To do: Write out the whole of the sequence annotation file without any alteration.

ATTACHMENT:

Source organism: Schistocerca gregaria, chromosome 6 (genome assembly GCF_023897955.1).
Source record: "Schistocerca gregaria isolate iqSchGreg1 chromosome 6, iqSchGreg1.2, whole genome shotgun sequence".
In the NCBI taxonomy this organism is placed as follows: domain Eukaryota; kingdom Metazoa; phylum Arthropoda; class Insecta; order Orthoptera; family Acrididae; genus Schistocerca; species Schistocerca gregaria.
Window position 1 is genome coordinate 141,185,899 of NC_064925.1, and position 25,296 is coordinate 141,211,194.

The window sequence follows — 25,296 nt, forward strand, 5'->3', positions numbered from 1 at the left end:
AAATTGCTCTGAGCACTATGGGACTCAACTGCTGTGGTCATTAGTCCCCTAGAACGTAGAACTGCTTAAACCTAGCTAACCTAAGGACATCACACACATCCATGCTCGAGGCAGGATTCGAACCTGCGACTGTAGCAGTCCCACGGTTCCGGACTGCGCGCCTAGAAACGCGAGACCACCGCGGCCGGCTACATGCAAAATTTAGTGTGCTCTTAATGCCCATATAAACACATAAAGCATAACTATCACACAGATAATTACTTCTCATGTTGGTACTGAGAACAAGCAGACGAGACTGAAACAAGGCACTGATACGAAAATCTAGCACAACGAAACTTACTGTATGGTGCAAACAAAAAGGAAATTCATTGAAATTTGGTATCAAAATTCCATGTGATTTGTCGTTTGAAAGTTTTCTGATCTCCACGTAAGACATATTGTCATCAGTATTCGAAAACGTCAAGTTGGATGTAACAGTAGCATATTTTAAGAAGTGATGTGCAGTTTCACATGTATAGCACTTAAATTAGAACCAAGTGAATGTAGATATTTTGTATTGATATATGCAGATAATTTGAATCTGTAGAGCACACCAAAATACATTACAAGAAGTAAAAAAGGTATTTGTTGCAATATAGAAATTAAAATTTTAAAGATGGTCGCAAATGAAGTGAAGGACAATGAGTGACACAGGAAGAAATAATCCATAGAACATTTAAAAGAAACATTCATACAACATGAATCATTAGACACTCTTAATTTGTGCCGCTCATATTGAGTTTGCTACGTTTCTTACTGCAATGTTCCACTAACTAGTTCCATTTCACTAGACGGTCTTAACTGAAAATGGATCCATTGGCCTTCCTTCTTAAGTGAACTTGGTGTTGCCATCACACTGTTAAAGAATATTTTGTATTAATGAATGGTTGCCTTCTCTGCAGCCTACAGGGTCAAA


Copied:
Source organism: Schistocerca gregaria, chromosome 6 (genome assembly GCF_023897955.1).
Source record: "Schistocerca gregaria isolate iqSchGreg1 chromosome 6, iqSchGreg1.2, whole genome shotgun sequence".
In the NCBI taxonomy this organism is placed as follows: domain Eukaryota; kingdom Metazoa; phylum Arthropoda; class Insecta; order Orthoptera; family Acrididae; genus Schistocerca; species Schistocerca gregaria.
Window position 1 is genome coordinate 141,185,899 of NC_064925.1, and position 25,296 is coordinate 141,211,194.

The window sequence follows — 25,296 nt, forward strand, 5'->3', positions numbered from 1 at the left end:
AAATTGCTCTGAGCACTATGGGACTCAACTGCTGTGGTCATTAGTCCCCTAGAACGTAGAACTGCTTAAACCTAGCTAACCTAAGGACATCACACACATCCATGCTCGAGGCAGGATTCGAACCTGCGACTGTAGCAGTCCCACGGTTCCGGACTGCGCGCCTAGAAACGCGAGACCACCGCGGCCGGCTACATGCAAAATTTAGTGTGCTCTTAATGCCCATATAAACACATAAAGCATAACTATCACACAGATAATTACTTCTCATGTTGGTACTGAGAACAAGCAGACGAGACTGAAACAAGGCACTGATACGAAAATCTAGCACAACGAAACTTACTGTATGGTGCAAACAAAAAGGAAATTCATTGAAATTTGGTATCAAAATTCCATGTGATTTGTCGTTTGAAAGTTTTCTGATCTCCACGTAAGACATATTGTCATCAGTATTCGAAAACGTCAAGTTGGATGTAACAGTAGCATATTTTAAGAAGTGATGTGCAGTTTCACATGTATAGCACTTAAATTAGAACCAAGTGAATGTAGATATTTTGTATTGATATATGCAGATAATTTGAATCTGTAGAGCACACCAAAATACATTACAAGAAGTAAAAAAGGTATTTGTTGCAATATAGAAATTAAAATTTTAAAGATGGTCGCAAATGAAGTGAAGGACAATGAGTGACACAGGAAGAAATAATCCATAGAACATTTAAAAGAAACATTCATACAACATGAATCATTAGACACTCTTAATTTGTGCCGCTCATATTGAGTTTGCTACGTTTCTTACTGCAATGTTCCACTAACTAGTTCCATTTCACTAGACGGTCTTAACTGAAAATGGATCCATTGGCCTTCCTTCTTAAGTGAACTTGGTGTTGCCATCACACTGTTAAAGAATATTTTGTATTAATGAATGGTTGCCTTCTCTGCAGCCTACAGGGTCAAA